COVID-19

Philippines to donate COVID-19 vaccines to Myanmar, Papua New Guinea

Bonz Magsambol
Philippines to donate COVID-19 vaccines to Myanmar, Papua New Guinea

JABS. Makati residents rush to the Makati Coliseum vaccination center on January 14, 2022, to receive jabs as COVID-19 Omicron variant infection rises.

Rappler

The planned donation of vaccines is one of the government's strategies to address the issue on expiring vaccines
Philippines to donate COVID-19 vaccines to Myanmar, Papua New Guinea

MANILA, Philippines – Due to its “excess” doses, the Philippines will be donating some of its COVID-19 vaccines to Myanmar and Papua New Guinea, the Department of Health (DOH) said on Tuesday, April 5.

“Nakita naman natin na in excess tayo sa ngayon so we are going to donate the other vaccines that we have right now. Sa ngayon, mayroon po tayong dalawang bansa na tintingnan na naikipag usap tayo sa ngayon (We saw that we have excess vaccines now so we are going to donate the other vaccines. For now, we are in talks with two countries) to finalize arrangements so that we could donate vaccines to them. These would be Myanmar and Papua New Guinea,” Health Undersecretary Maria Rosario Vergeire said.

Aside from this, Vergeire said that donating vaccines to other countries is one way to help other countries in their pandemic response. “[We are] one with the WHO in terms of equity in distributing these vaccines,” she added.

In September 2021, Unicef, the COVAX Facility, and the World Health Organization (WHO) sounded the alarm over Myanmar’s low vaccination coverage compared to other countries in the Southeast Asia Region. They said that they were engaging in ongoing dialogue with key stakeholders to help Myanmar with its pandemic response.

As of March 29, over 26 million people in Myanmar have been vaccinated against COVID-19. The country has some 55 million population.

The pandemic response in Myanmar has been disrupted by military attacks. Many of its healthcare workers have been on strike in defiance of the junta. As of Tuesday, April 4, the country has 611,875 confirmed cases of COVID-19, with 19,443 deaths.

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Meanwhile, Papua New Guinea, a poor country with a population of almost 9 million, is also struggling with its pandemic response. It only has 500 doctors and even fewer nurses. The country is seen to be one of the last countries in the world to reach high levels of vaccination against COVID-19 due to inadequate vaccine supplies and vaccine hesitancy.

As of March 28, only 2.9% of Papua New Guinea’s 9-million population have been fully vaccinated against COVID-19. As of April 4, the country has 43,374 confirmed infections of the virus, with 643 deaths.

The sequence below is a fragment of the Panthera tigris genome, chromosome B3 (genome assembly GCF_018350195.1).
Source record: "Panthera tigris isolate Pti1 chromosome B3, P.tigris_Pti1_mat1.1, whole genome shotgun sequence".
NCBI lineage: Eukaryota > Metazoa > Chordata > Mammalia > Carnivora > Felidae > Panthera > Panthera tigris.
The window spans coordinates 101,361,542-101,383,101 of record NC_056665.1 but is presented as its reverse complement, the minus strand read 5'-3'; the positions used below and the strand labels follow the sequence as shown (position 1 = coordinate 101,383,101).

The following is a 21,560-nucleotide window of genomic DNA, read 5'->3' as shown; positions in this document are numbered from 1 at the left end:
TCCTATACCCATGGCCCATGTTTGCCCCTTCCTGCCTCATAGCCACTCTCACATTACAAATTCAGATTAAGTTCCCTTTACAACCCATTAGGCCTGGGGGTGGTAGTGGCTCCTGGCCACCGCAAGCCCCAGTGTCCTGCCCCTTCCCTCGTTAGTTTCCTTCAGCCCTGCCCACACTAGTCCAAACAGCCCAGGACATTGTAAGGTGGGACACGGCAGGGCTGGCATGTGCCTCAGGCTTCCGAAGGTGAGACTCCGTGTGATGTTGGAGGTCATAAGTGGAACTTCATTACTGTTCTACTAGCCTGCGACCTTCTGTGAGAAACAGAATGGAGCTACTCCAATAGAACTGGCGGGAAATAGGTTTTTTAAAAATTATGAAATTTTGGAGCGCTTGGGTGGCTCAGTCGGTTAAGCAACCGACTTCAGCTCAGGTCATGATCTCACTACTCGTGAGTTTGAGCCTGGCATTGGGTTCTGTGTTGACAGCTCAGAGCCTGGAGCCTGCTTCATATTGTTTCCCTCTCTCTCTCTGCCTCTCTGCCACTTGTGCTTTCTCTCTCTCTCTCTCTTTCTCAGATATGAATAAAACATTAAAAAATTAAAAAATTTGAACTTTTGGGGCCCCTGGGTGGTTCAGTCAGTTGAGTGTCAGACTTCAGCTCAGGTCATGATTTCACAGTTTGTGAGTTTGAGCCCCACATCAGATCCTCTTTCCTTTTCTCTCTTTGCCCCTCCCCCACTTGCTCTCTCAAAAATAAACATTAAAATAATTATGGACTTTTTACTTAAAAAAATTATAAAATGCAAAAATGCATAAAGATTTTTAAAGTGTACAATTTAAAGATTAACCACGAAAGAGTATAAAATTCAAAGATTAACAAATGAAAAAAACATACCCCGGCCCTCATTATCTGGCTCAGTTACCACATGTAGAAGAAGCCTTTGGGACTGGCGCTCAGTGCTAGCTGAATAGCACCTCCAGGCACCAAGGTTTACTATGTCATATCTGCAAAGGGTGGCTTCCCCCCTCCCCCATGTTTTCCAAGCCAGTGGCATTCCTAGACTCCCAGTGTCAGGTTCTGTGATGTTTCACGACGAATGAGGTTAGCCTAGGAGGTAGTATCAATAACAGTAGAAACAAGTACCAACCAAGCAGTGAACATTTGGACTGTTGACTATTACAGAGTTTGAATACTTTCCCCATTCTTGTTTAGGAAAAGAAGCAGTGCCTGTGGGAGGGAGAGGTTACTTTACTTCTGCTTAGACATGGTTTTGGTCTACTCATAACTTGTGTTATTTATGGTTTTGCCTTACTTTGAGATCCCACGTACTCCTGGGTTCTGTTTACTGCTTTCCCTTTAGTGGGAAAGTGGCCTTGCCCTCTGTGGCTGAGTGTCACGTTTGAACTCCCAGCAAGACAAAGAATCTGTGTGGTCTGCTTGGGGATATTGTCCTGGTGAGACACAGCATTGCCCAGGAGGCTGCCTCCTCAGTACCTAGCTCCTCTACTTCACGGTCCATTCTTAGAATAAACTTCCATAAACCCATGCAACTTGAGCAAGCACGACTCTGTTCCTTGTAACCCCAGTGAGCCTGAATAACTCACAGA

How many vaccines will PH donate?

Vergeire said that the government is still finalizing its vaccine inventory. She couldn’t provide yet what vaccine will be donated to the two countries.

“Ito pong mga bilang at kung anong vaccine ang ibibigay natin, pina-finalize pa natin because we’re finalizing our inventories. But definitely, mag pu-push through po ang pag dodonate, nagsimula na po ang negotiations or arrangements sa mga bansang ito,” the health spokesperson said.

(The number and the brand of vaccines that we will give is still being finalized because we’re finalizing our inventories. But definitely, donation will push through because negotiations and arrangements with these countries have already started.)

The planned donation of vaccines is one of the government’s strategies to address the issue on expiring vaccines.

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The delivery of near-expiring vaccines has been a frequent issue raised by many developing countries, highlighting the logistical difficulties of distributing shots with short shelf lives. While in need of shots, fragmented distribution networks and a lack of manpower, among other reasons, have bogged down efforts to quickly vaccinate populations in lower and lower middle income countries like the Philippines. 

As of April 4, more than 66.2 million people of the Philippines’ 110-million population have been fully vaccinated against COVID-19. The DOH appealed to 46.8 million people to get their booster shot against COVID-19 as the threat of new variant Omicron XE looms.

“Vaccine efficacy wanes over time so get boosted and stay protected against the circulating variants and maybe future variants,” the DOH said. – Rappler.com

Bonz Magsambol

Bonz Magsambol is a multimedia reporter for Rappler, covering health, education, and social welfare. He first joined Rappler as a social media producer in 2016.